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In the Spirit of Medicine
"In the Spirit of Medicine" is a new feature on Northland Morning.Dr. Arne Vainio is an enrolled member of the Mille Lacs Band of Ojibwe and a family practice doctor on the Fond Du Lac reservation in Cloquet.His essays on life, work, medicine and spirit are published in "News From Indian Country," and you can find the link to his stories and more on our website at KUMD.org.In the Spirit of Medicine on KUMD is made possible by University of Minnesota Medical School- Duluth Campus, Ampers, and the Minnesota Arts and Cultural Heritage Fund.

In the Spirit of Medicine: you need to hold my hand

Copyright Ivy Vainio. Used with permission.

  Dr. Vainio, am I going to die?


And there's nothing you can do?


I'm afraid to die. Should I be?

I don't know, Agnes. I don't know.

In the Spirit of Medicine features the essays of Dr. Arne Vainio, an enrolled member of the Mille Lacs Band of Ojibwe and a family practice doctor on the Fond Du Lac reservation in Cloquet. His essays on life, work, medicine, and spirit are published on Indianz.com and you can read the transcript of this story below.


By Arne Vainio, M.D
News From Indian Country March 2011

Agnes came into my life on a Monday morning as I was finishing a weekend of call. My pager informed me my blocked schedule had been overridden as I had an extremely complicated, new patient with cancer who needed to be admitted to the hospital.

She was in a wheelchair and there was a social worker with her. She had over a hundred pages of medical records. She had been hospitalized in Nevada for vaginal bleeding and had been diagnosed with cancer of the cervix in the past few months, but didn't follow up for care after she was discharged. She had a history of alcoholism and a non-specified psychiatric disorder. From her records, homelessness and lack of insurance were huge barriers to her getting care.

She was anemic and had a transfusion in the hospital and was supposed to come in to start chemotherapy for her cancer. She was also in atrial fibrillation, which meant her heart was out of rhythm. She was started on Coumadin (a blood thinner) to prevent blood clots in her heart from causing a stroke. However, she didn’t follow up to monitor it and the Coumadin was stopped as her risk of bleeding was too high.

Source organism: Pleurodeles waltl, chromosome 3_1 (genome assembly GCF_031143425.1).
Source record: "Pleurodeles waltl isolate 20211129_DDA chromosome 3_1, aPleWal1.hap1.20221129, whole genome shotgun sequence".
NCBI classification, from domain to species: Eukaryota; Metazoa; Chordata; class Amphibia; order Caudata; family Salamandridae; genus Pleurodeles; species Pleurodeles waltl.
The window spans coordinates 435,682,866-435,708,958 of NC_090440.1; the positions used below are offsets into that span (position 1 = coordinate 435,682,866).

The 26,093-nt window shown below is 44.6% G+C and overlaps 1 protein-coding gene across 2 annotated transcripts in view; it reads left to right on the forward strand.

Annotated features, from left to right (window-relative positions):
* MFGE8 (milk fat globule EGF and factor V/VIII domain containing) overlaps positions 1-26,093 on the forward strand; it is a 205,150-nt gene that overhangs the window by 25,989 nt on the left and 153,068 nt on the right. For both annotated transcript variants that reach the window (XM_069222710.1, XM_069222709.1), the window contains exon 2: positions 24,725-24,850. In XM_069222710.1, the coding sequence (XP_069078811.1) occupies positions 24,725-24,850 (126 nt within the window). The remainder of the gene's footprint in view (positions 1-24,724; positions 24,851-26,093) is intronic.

Since she was homeless and had no insurance, there was no way for her to get chemotherapy. She was enrolled on the Fond du Lac reservation, but had never lived there. She somehow ended up on a bus for Minnesota to see if she could find the treatment she needed. She arrived on the weekend and the social worker and nurses stayed with her in the casino as it was the only place they could find a room. I did a brief exam in the clinic and called one of the oncologists and we sent her to the hospital by ambulance.

A scan at the hospital showed the cancer had spread to her lungs and into the bony areas at the top of her chest and was now widely metastatic. Regular pap tests would have prevented this, but it was too late now and too late for chemotherapy to do anything. Her cancer had eroded into her bladder and bowel and was causing incontinence of urine and stool. She had a catheter placed for her urinary incontinence and passed a large blood clot through it. She then developed swelling in her left arm where her IV was. Another scan showed she had a large blood clot all around her bladder and another one in her arm. Since she was in the hospital, she was started on Coumadin again. Within two days she started having heavy vaginal bleeding from her cervical cancer. The Coumadin was stopped and she had a vaginal packing procedure done to try to put pressure on the cancer. She bled through all dressings and needed emergent radiation treatments to her pelvic area to cauterize her bleeding.

She still had no insurance and we were unable to get her into a hospice facility, so she ended up staying in the hospital for well over a month. When the Oncologist told her initially that her cancer was spread too far to treat, she didn’t believe him. By then, I already knew her well and she trusted me.